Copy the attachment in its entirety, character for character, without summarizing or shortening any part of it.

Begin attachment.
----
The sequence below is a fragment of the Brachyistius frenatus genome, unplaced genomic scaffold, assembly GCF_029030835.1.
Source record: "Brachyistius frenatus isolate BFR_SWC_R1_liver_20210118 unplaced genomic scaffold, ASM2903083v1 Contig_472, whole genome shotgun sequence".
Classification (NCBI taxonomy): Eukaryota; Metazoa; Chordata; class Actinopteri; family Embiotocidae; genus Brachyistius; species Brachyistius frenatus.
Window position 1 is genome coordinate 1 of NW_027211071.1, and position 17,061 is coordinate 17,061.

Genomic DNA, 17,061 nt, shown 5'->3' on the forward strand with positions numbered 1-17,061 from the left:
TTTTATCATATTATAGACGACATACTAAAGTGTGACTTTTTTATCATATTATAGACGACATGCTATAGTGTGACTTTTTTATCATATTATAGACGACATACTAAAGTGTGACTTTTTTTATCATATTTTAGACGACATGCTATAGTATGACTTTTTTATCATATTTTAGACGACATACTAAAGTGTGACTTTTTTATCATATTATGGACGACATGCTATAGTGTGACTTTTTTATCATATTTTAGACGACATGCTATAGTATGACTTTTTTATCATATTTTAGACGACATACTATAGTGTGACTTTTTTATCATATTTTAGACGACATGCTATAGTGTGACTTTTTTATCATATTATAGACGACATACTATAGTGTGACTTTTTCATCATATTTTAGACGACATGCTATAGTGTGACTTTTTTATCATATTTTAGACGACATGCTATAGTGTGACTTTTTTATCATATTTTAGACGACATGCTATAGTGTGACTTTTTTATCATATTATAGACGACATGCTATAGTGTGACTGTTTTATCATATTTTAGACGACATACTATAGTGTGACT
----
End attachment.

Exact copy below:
The sequence below is a fragment of the Brachyistius frenatus genome, unplaced genomic scaffold, assembly GCF_029030835.1.
Source record: "Brachyistius frenatus isolate BFR_SWC_R1_liver_20210118 unplaced genomic scaffold, ASM2903083v1 Contig_472, whole genome shotgun sequence".
Classification (NCBI taxonomy): Eukaryota; Metazoa; Chordata; class Actinopteri; family Embiotocidae; genus Brachyistius; species Brachyistius frenatus.
Window position 1 is genome coordinate 1 of NW_027211071.1, and position 17,061 is coordinate 17,061.

Genomic DNA, 17,061 nt, shown 5'->3' on the forward strand with positions numbered 1-17,061 from the left:
TTTTATCATATTATAGACGACATACTAAAGTGTGACTTTTTTATCATATTATAGACGACATGCTATAGTGTGACTTTTTTATCATATTATAGACGACATACTAAAGTGTGACTTTTTTTATCATATTTTAGACGACATGCTATAGTATGACTTTTTTATCATATTTTAGACGACATACTAAAGTGTGACTTTTTTATCATATTATGGACGACATGCTATAGTGTGACTTTTTTATCATATTTTAGACGACATGCTATAGTATGACTTTTTTATCATATTTTAGACGACATACTATAGTGTGACTTTTTTATCATATTTTAGACGACATGCTATAGTGTGACTTTTTTATCATATTATAGACGACATACTATAGTGTGACTTTTTCATCATATTTTAGACGACATGCTATAGTGTGACTTTTTTATCATATTTTAGACGACATGCTATAGTGTGACTTTTTTATCATATTTTAGACGACATGCTATAGTGTGACTTTTTTATCATATTATAGACGACATGCTATAGTGTGACTGTTTTATCATATTTTAGACGACATACTATAGTGTGACT